As a means of increasing youth appreciation for math and science, technology giant IBM recently held an open house for students at its East Fishkill, New York, microchip manufacturing center, which produces chips used by current video game consoles.
Educational sessions during the event were led by IBM's director of Internet Technology and Strategy, Dr. Michael Nelson, who commented, "The introduction of next generation systems from the leaders in video gaming offers a unique opportunity to reinforce the importance of math and science education at the earliest possible age."
In addition, IBM representatives confirmed that the company plans to distribute an educational package, including print, video and other multi-media materials, to members of its global volunteer organization On Demand Community
as a means encourage student enthusiasm for math by highlighting the technology behind the latest video game consoles.
The open house event, which saw participation by students from Bronx and Dutchess counties in New York, featured a presentation about gaming technology and how it is changing education, health care, energy exploration and other industries. In addition, students had the opportunity to experience first hand the next generation of gaming consoles and meet some of the IBM employees responsible for developing the chips that power them.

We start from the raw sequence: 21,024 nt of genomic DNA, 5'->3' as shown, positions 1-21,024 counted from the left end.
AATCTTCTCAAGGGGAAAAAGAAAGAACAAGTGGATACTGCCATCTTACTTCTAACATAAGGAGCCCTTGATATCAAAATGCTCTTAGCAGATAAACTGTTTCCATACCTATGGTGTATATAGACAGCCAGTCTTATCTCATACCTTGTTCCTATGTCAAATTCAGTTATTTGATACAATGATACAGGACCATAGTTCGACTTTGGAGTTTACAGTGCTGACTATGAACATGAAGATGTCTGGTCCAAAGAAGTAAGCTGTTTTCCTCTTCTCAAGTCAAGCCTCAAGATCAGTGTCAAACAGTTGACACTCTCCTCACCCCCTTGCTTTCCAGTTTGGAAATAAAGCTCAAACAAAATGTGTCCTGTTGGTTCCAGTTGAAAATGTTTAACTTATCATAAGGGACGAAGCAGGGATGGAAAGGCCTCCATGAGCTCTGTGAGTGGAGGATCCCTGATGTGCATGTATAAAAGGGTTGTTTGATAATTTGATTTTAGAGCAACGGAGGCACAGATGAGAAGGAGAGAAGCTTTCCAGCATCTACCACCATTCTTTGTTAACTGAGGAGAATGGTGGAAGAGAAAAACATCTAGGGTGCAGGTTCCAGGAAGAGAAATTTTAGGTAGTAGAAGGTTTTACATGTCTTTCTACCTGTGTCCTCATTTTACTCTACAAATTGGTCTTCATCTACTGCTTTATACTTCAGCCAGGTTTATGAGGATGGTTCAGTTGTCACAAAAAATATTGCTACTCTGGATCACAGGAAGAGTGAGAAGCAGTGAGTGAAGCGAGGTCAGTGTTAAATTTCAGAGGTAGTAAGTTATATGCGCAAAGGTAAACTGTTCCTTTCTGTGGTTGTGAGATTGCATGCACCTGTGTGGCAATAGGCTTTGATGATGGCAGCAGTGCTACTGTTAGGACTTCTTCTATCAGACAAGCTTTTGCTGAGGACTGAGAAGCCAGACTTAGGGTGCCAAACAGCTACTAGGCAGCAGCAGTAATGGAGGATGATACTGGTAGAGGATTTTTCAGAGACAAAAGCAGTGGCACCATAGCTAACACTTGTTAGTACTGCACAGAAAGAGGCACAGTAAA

IBM is also heavily involved in other similar educational initiatives as well. The company's KidSmart Early Learning Program begins with pre-K students, and introduces them to math and science through its Young Explorer computers equipped with early-learning educational software.
"It's never too early to start learning about the science behind gaming," commented Robin Willner, vice president of IBM Global Community Initiatives.
"An important factor in keeping kids engaged in math and science is making the subjects interesting and relevant to them," added Willner. "Gaming technology is fun and helps us demonstrate that science and technology careers are fun and full of opportunities, too. Taking gaming technology to students is the perfect next step in IBM's work to encourage students to stick with their math and science studies."